I’m stumped. It looks exactly the same as the Elise R, so why’s it here?
When Rover died the entry level, K-Series-powered Elise went with it along with a loyal customer base that couldn’t stretch to a whopping £29,945 (in basic trim) for the Toyota-powered ‘R’. Meet the ‘S’, the new entry level Elise. It’s £6000 cheaper than the ‘R’ and is powered by a distant relative of the trick VVTLi engine, built by Yamaha for the Toyota Celica. The 134bhp, 1.8-litre engine sitting under the rear clamshell is lifted from the current Corolla. Unlike the ‘R’ it’s not been fettled by Yamaha, meaning different internals, no electronic valve lift and one less cog in the gearbox.
Is this a pared to the bone, hardcore track-special then?
Not really. The Elise has never been exactly luxurious but the ‘S’ still comes with a stereo, Probax bucket seats, alloy wheels and new LED rear lights. The windows are wind down (hardly a chore in an Elise), the cloth roof is still simple to remove and the cabin is snug despite the lack of carpets.
It’s got 60bhp less than the Elise R… won’t I be overtaken by invalid carriages?
That’s 60bhp less than a very, very fast car. Remember the 134bhp is being applied to an aluminium bonded tub and a kerb weight of only 860kg. This translates to 0-62mph in 6.1secs – that’s faster than the £39k Porsche Boxster S can manage so you needn’t worry.
So how do they compare?
The ‘S’ borrows the damping from the more expensive car. The combination of Eibach springs and Bilstein dampers is superbly compliant over bumpy roads yet allows incredible body control on the track. The steering is spot on – not too nervous as to be tiring but perfectly weighted and very precise. Screw up a corner and you’re the one at fault, not the car. Now bring in the new engine and the ‘S’ emerges as a very sweet little car. There’s enough torque to drag the Elise up from next to no revs but hit 5000rpm and its benign character is dumped in favour of a howling exhaust note and sharp increase in acceleration until the 7000rpm redline. It’s an addictive zone to be in. The gearbox ratios have been selected to best exploit the new engine. You can trundle around in fifth (you hardly miss the lack of a sixth gear) or stick it in third and keep the engine buried towards the limiter. Regardless the engine never loses its manners and remains refined despite the abuse.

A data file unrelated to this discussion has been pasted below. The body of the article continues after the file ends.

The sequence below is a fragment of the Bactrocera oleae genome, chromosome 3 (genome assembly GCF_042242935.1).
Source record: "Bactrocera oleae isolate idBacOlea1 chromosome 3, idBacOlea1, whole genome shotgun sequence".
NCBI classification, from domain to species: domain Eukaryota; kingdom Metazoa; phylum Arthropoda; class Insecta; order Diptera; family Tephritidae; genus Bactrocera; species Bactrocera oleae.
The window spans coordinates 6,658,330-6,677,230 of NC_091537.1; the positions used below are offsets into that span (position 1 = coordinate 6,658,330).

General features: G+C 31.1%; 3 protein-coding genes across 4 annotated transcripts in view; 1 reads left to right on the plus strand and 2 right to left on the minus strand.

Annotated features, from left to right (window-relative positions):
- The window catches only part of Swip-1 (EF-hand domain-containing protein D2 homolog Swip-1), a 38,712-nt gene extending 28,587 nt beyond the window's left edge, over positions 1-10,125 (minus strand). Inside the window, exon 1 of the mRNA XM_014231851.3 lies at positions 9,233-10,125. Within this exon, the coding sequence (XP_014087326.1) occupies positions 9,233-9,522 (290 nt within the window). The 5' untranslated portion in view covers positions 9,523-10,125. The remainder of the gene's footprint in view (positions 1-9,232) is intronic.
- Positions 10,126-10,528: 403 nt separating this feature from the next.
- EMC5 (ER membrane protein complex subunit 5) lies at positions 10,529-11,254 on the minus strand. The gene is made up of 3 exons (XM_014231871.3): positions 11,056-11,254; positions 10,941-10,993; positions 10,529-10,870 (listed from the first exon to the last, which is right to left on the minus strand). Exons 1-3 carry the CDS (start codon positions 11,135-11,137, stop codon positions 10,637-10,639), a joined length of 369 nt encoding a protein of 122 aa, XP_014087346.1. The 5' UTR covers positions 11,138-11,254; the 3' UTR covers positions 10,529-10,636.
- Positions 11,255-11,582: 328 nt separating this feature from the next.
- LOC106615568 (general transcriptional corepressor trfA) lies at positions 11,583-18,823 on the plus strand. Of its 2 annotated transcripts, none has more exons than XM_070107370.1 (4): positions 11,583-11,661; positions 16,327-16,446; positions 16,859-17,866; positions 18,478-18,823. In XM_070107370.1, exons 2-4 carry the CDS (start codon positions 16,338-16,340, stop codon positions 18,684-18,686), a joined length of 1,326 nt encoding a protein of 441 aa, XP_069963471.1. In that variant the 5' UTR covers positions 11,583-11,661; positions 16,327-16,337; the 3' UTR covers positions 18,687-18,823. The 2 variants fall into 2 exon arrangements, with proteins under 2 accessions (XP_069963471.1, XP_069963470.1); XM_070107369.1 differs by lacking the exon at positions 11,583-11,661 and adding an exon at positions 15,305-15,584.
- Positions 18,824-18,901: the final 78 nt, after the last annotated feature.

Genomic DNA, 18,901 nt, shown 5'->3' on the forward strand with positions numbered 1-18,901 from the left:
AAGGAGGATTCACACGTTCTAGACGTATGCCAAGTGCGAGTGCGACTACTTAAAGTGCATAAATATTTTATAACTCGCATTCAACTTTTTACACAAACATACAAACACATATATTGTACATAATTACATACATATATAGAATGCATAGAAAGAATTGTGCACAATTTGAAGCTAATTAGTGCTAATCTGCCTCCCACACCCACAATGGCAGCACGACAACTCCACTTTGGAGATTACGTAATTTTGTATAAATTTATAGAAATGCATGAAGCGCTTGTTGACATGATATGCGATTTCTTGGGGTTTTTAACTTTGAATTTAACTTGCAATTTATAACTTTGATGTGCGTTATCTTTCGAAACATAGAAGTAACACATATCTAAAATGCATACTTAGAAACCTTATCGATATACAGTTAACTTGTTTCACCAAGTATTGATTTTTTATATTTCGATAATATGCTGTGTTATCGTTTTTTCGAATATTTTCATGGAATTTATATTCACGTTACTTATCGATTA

What else do I need to know?
The ‘S’ is on sale now for £23,995. If you’re in the market for one you might want to consider desirables such as air con (£1295), traction control (£395) and a driver’s airbag (£1995 as part of the ‘touring’ pack). Suddenly that basic price has swelled a little.
Keep it simple and the Elise ‘S’ is a desirable and very well balanced piece of kit. Just the right amount of power, excellent steering and damping and looks that are nigh on identical to the £30k version. Unless you can really justify the extra performance (and expense) of the ‘R’ you’re better off with the Elise S and £6k in your pocket.